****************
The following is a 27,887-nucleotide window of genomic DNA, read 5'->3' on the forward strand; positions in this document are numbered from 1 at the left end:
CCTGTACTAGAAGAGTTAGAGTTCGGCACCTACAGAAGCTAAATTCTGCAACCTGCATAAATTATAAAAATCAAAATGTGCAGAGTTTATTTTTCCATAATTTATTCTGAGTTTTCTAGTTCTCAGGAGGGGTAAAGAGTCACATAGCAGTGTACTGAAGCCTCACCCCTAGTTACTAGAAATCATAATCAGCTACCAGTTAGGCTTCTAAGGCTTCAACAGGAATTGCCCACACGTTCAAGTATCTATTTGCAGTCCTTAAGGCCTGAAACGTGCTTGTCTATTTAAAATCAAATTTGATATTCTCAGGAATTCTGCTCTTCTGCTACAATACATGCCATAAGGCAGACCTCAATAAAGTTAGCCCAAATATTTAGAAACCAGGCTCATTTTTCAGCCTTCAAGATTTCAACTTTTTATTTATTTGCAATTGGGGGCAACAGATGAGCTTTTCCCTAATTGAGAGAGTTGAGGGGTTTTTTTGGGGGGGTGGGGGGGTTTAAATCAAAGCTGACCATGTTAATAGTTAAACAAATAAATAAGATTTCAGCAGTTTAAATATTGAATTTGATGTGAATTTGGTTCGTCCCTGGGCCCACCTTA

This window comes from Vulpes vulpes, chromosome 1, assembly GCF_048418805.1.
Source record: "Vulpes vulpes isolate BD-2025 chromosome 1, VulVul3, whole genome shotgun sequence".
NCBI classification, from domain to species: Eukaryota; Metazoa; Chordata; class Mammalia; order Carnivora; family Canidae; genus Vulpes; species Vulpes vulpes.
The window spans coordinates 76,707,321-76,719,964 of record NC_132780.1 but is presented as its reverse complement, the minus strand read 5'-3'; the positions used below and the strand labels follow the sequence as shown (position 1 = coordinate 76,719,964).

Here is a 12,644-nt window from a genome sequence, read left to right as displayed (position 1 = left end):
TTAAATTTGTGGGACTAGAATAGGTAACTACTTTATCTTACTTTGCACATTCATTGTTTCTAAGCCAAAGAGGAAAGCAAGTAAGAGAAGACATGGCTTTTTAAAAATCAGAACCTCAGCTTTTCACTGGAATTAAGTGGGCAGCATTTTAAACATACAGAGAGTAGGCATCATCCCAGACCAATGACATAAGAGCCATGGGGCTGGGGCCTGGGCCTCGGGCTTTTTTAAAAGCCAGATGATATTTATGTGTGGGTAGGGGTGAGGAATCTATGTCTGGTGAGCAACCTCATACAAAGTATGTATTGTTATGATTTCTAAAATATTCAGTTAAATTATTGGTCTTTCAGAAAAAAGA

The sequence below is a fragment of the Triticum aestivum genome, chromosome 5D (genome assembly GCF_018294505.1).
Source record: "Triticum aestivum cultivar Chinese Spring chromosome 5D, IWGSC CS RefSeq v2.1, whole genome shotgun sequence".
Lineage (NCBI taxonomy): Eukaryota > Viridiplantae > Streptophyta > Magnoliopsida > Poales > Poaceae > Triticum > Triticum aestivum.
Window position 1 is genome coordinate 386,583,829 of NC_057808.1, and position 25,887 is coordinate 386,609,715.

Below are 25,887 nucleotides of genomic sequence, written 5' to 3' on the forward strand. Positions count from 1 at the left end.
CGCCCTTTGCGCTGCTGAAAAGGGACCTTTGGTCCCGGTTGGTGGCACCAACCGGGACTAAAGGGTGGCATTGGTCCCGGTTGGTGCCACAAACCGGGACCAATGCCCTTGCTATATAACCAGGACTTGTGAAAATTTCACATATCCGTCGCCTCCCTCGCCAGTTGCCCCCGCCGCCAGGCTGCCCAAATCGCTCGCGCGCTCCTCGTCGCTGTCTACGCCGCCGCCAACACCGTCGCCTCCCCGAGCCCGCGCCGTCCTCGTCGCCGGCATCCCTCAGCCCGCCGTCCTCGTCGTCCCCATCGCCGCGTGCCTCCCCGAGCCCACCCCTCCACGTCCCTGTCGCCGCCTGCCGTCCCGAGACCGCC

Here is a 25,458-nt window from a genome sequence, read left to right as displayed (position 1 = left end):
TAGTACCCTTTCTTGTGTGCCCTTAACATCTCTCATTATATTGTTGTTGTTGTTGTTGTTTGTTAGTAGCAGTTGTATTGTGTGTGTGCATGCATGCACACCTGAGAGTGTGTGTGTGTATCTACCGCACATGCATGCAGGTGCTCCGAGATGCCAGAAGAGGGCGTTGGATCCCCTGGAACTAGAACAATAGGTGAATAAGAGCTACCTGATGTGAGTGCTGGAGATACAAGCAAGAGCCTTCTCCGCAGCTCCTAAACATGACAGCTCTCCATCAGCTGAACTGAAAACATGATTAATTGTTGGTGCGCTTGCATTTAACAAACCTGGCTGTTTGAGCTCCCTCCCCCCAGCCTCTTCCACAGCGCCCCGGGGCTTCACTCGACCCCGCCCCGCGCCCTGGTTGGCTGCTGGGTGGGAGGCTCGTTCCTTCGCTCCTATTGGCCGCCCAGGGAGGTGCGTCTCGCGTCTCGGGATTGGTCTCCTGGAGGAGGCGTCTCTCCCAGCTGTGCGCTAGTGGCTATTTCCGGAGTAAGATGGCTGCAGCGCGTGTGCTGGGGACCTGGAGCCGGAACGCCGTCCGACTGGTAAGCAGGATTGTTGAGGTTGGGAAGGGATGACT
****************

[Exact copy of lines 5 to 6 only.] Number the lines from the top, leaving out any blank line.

NCBI classification, from domain to species: Eukaryota; Metazoa; Chordata; class Mammalia; order Carnivora; family Canidae; genus Vulpes; species Vulpes vulpes.
The window spans coordinates 76,707,321-76,719,964 of record NC_132780.1 but is presented as its reverse complement, the minus strand read 5'-3'; the positions used below and the strand labels follow the sequence as shown (position 1 = coordinate 76,719,964).